Digital Object Identifier (DOI)
Gold‐catalyzed alkyne hydration was studied by using in situ reacting mass spectrometry (MS) technology. By monitoring the reaction process in solution under different conditions (regular and very diluted catalyst concentrations, different pH values) and examining the reaction occurrence in the early reaction stage (1–2 ms after mixing) with MS, we collected a series of experimental evidence to support that the bis‐gold complex is a potential key reaction intermediate. Furthermore, both experimental and computational studies confirmed that the σ,π‐bis‐gold complexes are not active intermediates toward nucleophilic addition. Instead, formation of geminally diaurated complex C is crucial for this catalytic process.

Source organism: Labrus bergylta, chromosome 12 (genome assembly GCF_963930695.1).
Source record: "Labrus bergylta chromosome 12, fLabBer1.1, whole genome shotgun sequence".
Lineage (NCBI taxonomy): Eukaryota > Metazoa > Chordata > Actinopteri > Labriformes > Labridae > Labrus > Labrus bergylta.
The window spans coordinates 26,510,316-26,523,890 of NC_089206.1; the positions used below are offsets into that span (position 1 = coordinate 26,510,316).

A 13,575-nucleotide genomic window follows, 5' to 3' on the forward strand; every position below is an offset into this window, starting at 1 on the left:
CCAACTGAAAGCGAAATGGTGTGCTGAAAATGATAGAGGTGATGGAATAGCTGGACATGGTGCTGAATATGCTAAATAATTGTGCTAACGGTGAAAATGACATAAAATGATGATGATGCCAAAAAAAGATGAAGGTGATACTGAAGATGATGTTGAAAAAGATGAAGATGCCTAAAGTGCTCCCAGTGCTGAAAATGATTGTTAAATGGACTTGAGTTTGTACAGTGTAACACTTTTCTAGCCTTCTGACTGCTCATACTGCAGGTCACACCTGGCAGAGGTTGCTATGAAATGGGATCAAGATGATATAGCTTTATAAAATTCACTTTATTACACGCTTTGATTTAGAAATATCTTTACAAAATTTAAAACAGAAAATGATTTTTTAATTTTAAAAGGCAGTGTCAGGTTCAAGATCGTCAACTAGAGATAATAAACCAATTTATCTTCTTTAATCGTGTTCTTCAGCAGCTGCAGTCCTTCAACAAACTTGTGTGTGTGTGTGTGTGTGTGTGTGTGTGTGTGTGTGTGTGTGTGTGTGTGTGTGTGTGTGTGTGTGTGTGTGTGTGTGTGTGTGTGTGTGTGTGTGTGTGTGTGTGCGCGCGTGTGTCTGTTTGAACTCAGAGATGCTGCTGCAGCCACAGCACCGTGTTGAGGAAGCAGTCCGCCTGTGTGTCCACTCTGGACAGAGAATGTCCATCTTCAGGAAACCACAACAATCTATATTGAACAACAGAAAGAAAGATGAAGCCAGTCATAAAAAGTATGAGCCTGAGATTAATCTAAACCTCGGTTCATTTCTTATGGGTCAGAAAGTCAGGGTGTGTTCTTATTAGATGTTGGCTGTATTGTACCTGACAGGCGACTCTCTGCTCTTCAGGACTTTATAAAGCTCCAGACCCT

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Citation / Publisher Attribution
Chemistry – A European Journal, v. 24, issue 9, p. 2144-2150
This is the peer reviewed version of the following article: M. Lu, Y. Su, P. Zhao, X. Ye, Y. Cai, X. Shi, E. Masson, F. Li, J. L. Campbell, H. Chen, Chem. Eur. J. 2018, 24, 2144., which has been published in final form at 10.1002/chem.201703666. This article may be used for non-commercial purposes in accordance with Wiley Terms and Conditions for Use of Self-Archived Versions.
Scholar Commons Citation
Lu, Mei; Su, Yijin; Zhao, Pengyi; Ye, Xiaohan; Cai, Yi; Shi, Xiaodong; Masson, Eric; Li, Fengyao; Campbell, J. L.; and Chen, Hao, "Direct Evidence for the Origin of Bis‐Gold Intermediates: Probing Gold Catalysis with Mass Spectrometry" (2018). Chemistry Faculty Publications. 96.